What's the Difference Between Grass and Grain-Fed Beef?

Photo Credit: Heal N Cure
(Photo: Heal N Cure)

Not all beef is created — or farmed — equally. The way cows are raised and fed as they grow has major impacts on the nutrition and flavor of the beef. The movement toward sustainable food production sings the praises of grass-fed beef, and the grain-fed beef industry has been under attack by food and animal activists. Beyond the politics of the beef industry are three important factors that often help consumers make their beef purchasing decisions: taste, nutrition and price. What the cows consume as they grow (grain or grass) affects all of these things.

The old practice of letting cows roam free in a pasture is new again. The number of grass-fed beef productions in the United States is growing. Farmers first made the switch from grass to grain feeding many years ago because the cows grew faster consuming grains like corn or soy. This allowed farmers to raise more cattle using less land area for pasture and keep up with the major demand for beef by consumers.

Cows are born in the spring and begin drinking milk from their mother. They are then allowed to feed from a pasture until 7-9 months of age. Cattle intended for grain feeding are then moved to feedlots where they consume grain as they continue to grow until ready for slaughter. Cows gain more weight faster on a grain-based diet. Grass-fed cattle continue consuming grass and plants after the initial 7-9 month growth period. Some grass-fed cattle will be fed a grass-based diet until they are slaughtered for beef. Other grass-fed cattle are fed a finishing diet of grains to gain more weight before slaughter.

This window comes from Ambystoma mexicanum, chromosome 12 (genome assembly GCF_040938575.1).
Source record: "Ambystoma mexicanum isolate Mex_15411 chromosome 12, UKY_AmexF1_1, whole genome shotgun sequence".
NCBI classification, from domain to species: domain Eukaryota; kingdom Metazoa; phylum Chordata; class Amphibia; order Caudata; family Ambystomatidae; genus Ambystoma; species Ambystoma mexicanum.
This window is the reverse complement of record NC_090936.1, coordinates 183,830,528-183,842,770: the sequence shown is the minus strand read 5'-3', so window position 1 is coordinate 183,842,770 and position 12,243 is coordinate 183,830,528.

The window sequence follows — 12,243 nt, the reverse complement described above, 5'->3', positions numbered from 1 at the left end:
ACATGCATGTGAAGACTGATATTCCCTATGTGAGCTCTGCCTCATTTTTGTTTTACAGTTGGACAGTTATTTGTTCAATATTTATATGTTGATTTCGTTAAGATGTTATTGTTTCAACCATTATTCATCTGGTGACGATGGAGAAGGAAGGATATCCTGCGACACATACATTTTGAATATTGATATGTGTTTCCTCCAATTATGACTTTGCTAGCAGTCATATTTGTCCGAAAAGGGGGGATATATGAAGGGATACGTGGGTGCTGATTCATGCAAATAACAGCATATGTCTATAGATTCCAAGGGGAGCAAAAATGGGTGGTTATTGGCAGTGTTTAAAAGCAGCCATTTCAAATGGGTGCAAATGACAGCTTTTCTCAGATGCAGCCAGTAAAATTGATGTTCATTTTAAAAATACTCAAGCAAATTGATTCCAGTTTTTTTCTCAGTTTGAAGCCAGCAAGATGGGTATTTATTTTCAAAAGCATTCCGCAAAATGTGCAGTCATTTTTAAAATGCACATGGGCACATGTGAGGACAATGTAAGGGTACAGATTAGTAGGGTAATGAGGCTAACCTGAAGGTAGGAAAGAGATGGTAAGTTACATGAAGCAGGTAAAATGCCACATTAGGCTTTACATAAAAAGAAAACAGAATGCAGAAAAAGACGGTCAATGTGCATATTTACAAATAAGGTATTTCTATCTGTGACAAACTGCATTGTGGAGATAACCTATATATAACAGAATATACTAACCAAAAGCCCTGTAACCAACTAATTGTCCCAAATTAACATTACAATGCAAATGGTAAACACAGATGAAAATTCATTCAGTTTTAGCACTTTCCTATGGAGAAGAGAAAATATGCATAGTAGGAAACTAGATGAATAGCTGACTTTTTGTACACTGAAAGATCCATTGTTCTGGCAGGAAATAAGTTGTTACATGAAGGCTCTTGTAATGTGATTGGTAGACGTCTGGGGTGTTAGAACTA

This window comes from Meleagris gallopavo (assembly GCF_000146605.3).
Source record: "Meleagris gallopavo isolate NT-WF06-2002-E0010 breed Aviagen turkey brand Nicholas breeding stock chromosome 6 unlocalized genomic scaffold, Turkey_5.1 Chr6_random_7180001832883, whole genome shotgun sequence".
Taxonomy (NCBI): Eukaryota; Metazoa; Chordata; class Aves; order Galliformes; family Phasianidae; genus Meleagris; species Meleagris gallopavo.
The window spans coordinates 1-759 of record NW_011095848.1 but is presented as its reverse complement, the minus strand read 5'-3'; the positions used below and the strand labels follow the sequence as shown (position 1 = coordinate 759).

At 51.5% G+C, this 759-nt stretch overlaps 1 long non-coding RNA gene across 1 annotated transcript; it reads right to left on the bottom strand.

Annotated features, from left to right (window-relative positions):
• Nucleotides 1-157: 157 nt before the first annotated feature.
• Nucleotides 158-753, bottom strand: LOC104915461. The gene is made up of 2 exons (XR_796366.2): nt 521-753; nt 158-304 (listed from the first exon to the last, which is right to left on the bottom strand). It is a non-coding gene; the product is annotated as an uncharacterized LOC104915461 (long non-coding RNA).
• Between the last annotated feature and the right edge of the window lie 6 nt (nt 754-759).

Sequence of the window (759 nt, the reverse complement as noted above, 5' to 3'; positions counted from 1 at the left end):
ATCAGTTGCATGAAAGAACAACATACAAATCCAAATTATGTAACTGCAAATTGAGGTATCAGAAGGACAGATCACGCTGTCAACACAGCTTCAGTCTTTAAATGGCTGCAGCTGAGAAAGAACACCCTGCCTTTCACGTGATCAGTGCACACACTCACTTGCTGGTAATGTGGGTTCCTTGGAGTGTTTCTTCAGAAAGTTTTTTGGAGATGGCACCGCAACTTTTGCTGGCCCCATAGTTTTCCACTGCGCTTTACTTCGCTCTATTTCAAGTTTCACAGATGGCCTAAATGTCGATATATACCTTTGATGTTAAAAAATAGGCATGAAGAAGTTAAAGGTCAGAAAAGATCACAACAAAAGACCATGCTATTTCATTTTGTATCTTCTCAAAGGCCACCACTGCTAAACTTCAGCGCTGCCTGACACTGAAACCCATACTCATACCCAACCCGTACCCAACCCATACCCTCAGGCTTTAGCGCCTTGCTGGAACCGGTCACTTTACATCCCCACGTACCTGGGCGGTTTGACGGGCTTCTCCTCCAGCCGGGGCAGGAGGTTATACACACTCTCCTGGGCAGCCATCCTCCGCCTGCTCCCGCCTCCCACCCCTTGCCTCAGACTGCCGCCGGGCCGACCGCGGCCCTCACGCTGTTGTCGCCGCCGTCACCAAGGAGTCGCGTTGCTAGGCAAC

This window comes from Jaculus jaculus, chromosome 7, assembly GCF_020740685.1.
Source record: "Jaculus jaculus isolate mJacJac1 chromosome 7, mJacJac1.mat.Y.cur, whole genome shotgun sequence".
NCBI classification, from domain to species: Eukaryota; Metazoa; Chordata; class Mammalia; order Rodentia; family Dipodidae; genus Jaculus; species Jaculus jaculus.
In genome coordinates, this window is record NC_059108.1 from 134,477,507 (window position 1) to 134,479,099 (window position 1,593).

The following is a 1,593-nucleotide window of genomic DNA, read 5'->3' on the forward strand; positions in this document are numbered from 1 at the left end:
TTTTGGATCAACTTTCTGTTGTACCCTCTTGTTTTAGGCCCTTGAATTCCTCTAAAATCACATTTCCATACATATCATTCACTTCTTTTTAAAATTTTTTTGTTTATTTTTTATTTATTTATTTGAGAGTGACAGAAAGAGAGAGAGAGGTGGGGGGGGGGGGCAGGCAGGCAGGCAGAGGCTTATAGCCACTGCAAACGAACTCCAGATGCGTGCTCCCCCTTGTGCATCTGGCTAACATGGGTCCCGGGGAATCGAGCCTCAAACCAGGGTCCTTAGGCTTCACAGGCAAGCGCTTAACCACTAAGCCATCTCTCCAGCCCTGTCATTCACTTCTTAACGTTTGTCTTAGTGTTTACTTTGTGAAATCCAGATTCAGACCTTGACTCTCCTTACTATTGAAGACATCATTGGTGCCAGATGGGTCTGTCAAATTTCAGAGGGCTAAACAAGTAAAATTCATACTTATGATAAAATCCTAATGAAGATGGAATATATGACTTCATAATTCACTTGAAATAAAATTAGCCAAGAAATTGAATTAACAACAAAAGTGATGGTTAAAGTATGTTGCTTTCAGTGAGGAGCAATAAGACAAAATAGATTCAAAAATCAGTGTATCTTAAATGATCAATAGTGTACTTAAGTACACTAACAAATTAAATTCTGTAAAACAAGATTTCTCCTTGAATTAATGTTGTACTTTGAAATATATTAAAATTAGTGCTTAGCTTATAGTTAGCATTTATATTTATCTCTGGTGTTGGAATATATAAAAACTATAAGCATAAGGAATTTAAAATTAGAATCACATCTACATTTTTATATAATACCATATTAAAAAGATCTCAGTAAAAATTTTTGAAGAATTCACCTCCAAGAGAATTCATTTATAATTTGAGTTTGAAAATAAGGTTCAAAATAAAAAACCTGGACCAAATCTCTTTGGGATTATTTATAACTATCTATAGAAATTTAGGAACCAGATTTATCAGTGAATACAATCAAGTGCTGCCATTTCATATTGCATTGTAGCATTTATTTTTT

In the store, beef packaging may specify a grass or grain-fed diet on the label. Many labels may also include words like pasture-raised, free-range, or grass-finished to indicate a cow's diet and living conditions. Consult your butcher or a list of USDA guidelines for help understanding beef labels.

grass fed beef

What cows consume during their lifetime affects the nutritional composition of the beef. The fatty acid composition is the biggest and most notable difference between grass and grain-fed beef. Both types of beef contain similar omega-6 fatty acids, but grass-fed beef contains at least twice as many omega-3s as grain-fed. Grass-fed cattle naturally consume more heart-healthy omega-3s in the grass and clovers they eat. A lower omega-6 to omega-3 ratio is healthier for your heart. Grass-fed beef is typically leaner and will therefore have less total fat content than grain-fed beef. Grass-fed beef is a healthier choice overall than grain-fed.

You may notice a difference in look and texture when purchasing grass and grain-fed beef in the store. Grass-fed beef may look darker with less marbling than its grain-fed counterparts. Grass-fed beef may also take on a slightly chewier texture and grassier flavor due to the variation of plants a grass-fed cow consumes. Grain-fed cows consume the same foods and have a more consistent, beefier flavor that you may be used to.

>> Read More: 7 Most Important Things to Look for When Buying Meat


The biggest difference you may notice between grass and grain-fed beef at the grocery is the price. Grass-fed beef will usually cost more. After all, the farmers do have to pay for all of the pasture land area on which to feed and grow the cattle. The products do vary slightly in flavor and nutrition, but in the end, you decide which variation your family prefers!

Check out the Skinny Mom recipe index for beef recipes your family will love!